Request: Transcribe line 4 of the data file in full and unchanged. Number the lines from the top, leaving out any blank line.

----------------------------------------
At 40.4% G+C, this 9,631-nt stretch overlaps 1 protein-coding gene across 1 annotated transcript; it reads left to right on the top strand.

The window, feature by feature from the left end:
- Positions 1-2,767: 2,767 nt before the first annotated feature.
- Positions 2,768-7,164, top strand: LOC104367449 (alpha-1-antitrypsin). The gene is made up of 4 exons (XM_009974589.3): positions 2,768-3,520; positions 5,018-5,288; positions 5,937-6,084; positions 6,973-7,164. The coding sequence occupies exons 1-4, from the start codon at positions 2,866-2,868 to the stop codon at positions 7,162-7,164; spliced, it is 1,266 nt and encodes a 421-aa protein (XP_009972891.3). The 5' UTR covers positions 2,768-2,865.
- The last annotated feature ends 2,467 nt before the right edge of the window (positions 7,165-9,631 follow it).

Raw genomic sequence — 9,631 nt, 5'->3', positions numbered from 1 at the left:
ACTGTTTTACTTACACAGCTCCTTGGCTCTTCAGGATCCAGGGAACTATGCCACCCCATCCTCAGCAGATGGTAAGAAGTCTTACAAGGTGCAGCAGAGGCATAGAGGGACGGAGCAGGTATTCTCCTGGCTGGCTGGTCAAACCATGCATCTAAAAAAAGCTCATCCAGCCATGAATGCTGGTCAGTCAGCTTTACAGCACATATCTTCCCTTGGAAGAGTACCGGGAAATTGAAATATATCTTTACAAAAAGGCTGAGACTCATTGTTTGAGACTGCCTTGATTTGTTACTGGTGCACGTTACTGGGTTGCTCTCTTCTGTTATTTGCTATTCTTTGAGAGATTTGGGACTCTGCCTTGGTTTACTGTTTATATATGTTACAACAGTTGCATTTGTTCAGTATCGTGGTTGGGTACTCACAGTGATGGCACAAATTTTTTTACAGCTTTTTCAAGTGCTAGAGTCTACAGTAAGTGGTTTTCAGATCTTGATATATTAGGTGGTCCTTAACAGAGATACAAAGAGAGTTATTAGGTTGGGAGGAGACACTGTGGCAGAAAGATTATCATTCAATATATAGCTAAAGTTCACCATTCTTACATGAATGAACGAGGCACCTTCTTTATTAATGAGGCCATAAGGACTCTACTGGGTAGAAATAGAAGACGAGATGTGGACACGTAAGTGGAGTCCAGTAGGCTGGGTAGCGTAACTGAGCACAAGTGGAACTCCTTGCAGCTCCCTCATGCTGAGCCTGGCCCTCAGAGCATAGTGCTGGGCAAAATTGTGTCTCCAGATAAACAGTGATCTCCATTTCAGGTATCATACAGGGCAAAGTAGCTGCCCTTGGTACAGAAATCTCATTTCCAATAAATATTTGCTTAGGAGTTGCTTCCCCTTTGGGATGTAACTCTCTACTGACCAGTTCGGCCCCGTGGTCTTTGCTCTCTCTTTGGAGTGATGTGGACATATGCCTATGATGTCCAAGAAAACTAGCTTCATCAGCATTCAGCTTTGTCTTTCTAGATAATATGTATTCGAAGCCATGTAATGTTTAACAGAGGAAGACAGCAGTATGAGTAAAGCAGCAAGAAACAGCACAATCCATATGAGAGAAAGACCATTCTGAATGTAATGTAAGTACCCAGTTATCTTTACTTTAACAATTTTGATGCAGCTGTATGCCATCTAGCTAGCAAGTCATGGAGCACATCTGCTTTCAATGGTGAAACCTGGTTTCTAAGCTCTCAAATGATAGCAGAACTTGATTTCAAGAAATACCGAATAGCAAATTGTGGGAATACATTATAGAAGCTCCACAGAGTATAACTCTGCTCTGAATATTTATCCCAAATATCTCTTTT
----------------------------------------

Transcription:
- Positions 2,768-7,164, top strand: LOC104367449 (alpha-1-antitrypsin). The gene is made up of 4 exons (XM_009974589.3): positions 2,768-3,520; positions 5,018-5,288; positions 5,937-6,084; positions 6,973-7,164. The coding sequence occupies exons 1-4, from the start codon at positions 2,866-2,868 to the stop codon at positions 7,162-7,164; spliced, it is 1,266 nt and encodes a 421-aa protein (XP_009972891.3). The 5' UTR covers positions 2,768-2,865.